Creating opportunity
How cookies and baby steps led this pregnant mom down the road to business success
Cassie Ann Hodges | January 31, 2018

“There’s got to be a better way.”

The thought constantly ran through Dina Carey’s head, especially when she reluctantly stuffed yet another tasteless, calorie-filled lactation cookie into her mouth, trying to train her body to produce nutritious milk for her newborn daughter.

She was having problems producing milk, so she ate the cookies. The more she ate the cookies, the harder it was to lose weight. It was all taking an emotional toll. And the answer didn’t seem to be “eating these cookies,” she said.

“I really wanted to get back on track while still being able to healthily nurse my new daughter,” Dina said.

She’s hardly alone. In the United States more than 8 out of 10 mothers begin breastfeeding their babies at birth. As a healthy option for newborns, breast milk contains antibodies that help babies fight of viruses and bacteria. That number drops drastically to about 2 in 10 after six months because of the difficulties associated with breastfeeding, including consistently producing enough milk.

“But the options to breastfeed while losing weight are not good,” Dina told Free Enterprise.

Finally fed up, the nursing mom, who moonlit as cake baker, went to the kitchen and got to work.

‘Absolute Chaos’

After months of perfecting the recipe and getting the blessing of the Board Certified Lactation Consultants and Registered Dietitians, the recent culinary school graduate and young mother was excited to get these out on the market. Dina launched MILKFUL in October of 2016, starting in her house when she was pregnant with her second child.

But the journey to creating and building MILKFUL into the company that it is today – one that recently hit over $ 1 million in sales in just one year – hasn’t been all that sweet.

Between the balancing act of starting her own business, maintaining her day job, and baking nights and weekends while pregnant, to say she was a little in-over-her-head would have been an understatement.

“It was absolute chaos,” she said. “I was working part-time in local bakeries in Charlotte and baking our MILKFUL bars at night while trying to learn how to run a business and raise a family.”

After many conversations with her husband, Dina knew she would either have to give all of her energy to MILKFUL or she would need to walk away from this dream.

“I was trying to figure out what my path would be, and launching MILKFUL was the perfect platform to mix my passion for baking with my desire to help women,” explained Dina.

“I had to focus on what would be best for me, my goals, and my family, and after thinking through those things, I felt called and sure in my decision to leave the healthcare industry and move full steam ahead with MILKFUL,” said Dina. “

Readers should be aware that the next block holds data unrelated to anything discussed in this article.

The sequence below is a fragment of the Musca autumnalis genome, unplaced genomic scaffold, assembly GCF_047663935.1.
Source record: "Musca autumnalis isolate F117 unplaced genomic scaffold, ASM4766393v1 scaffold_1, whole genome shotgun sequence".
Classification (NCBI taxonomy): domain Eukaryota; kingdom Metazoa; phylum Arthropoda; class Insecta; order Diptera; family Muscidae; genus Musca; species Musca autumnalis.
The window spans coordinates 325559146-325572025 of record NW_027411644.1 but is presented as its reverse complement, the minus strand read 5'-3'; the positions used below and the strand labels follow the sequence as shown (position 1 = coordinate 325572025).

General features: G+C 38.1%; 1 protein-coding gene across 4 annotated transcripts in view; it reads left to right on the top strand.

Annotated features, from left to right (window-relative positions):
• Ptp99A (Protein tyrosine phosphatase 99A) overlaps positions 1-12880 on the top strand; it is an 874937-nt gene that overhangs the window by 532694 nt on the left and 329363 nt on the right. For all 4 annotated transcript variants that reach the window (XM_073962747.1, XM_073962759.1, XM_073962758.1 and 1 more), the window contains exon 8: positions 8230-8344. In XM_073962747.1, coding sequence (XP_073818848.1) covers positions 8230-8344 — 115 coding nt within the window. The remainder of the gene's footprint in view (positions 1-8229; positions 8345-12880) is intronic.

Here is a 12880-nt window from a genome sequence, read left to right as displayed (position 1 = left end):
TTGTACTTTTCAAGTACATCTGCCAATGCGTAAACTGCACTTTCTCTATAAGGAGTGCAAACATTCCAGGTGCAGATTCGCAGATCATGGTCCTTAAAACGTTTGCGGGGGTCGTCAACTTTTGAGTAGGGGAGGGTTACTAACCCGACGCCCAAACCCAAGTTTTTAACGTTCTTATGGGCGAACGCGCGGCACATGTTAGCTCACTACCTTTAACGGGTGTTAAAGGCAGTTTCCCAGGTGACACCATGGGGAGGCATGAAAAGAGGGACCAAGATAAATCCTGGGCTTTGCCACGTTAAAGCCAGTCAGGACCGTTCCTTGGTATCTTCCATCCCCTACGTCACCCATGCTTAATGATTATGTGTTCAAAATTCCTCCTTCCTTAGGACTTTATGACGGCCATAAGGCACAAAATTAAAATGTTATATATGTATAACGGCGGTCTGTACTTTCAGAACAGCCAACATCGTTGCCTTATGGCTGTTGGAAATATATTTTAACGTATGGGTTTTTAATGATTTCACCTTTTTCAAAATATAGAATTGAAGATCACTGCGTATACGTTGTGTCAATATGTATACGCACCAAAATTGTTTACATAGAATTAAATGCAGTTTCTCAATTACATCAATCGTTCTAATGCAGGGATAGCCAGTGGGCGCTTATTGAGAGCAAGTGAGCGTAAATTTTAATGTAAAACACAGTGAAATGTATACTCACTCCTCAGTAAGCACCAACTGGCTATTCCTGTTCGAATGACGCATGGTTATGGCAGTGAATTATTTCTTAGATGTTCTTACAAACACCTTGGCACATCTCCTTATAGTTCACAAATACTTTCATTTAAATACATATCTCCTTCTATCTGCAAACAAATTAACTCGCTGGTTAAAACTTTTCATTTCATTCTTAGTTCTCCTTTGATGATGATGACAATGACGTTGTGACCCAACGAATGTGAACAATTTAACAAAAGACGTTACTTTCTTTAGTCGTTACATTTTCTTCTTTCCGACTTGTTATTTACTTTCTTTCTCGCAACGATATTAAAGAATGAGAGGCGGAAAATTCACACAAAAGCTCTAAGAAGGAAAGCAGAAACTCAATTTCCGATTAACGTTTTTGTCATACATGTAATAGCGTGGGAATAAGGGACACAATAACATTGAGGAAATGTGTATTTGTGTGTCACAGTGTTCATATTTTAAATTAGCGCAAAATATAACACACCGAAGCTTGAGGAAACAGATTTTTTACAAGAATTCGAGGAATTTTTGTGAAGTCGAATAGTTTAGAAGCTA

‘A life changer’

MILKFUL prides themselves on not being a “lactation cookie”, but rather a yummy and craveable snack – without the artificial ingredients, preservatives or unhealthy additions like hidden sugars that fills a void in the market place.

Sure enough, women flocked to the brand. Dina has heard from thousands of women who have shared their story and how MILKFUL has positively impacted their nursing routine.

“When I heard back from the women I have helped, I am confidently reminded that MILKFUL is more than just a food product – it is a life changer.”

In the spirit of being more than just a manufacturer of a food product, Dina has made it a priority to make her business a cornerstone for women empowerment. MILKFUL has built an educational component around the brand by equipping women with resources to help aid them in their journey to be a successful a new mom.

“We want to help mommies meet their goals and lend a hand during this stressful time. The most important aspect of our business and community is women – they are our inspiration,” explains Dina.

Dina had the honor to hire her first woman employee and make the move from small business owner to job creator in late 2017. “Becoming a job creator helped me grow into a better leader and think more strategically,” said Dina. “I think small business owners and entrepreneurs will agree with me when I say that it is scary to take the initial steps, and it can be scary throughout the journey.”

When asked on advice for budding entrepreneurs, Dina explained that you have to take entrepreneurship in baby steps and remain confident in your passions and ability. “To start your own business is not merely one big leap, you have to think big but start in small steps,” said Dina. “I think people intimidate themselves ‘Oh, I could never do that’ or ‘I’m not that type of a person,’ but I had to start thinking ‘Wait, this could be me, I could do this!”

“You have to be flexible, and you have to take failures in stride as educational experiences.”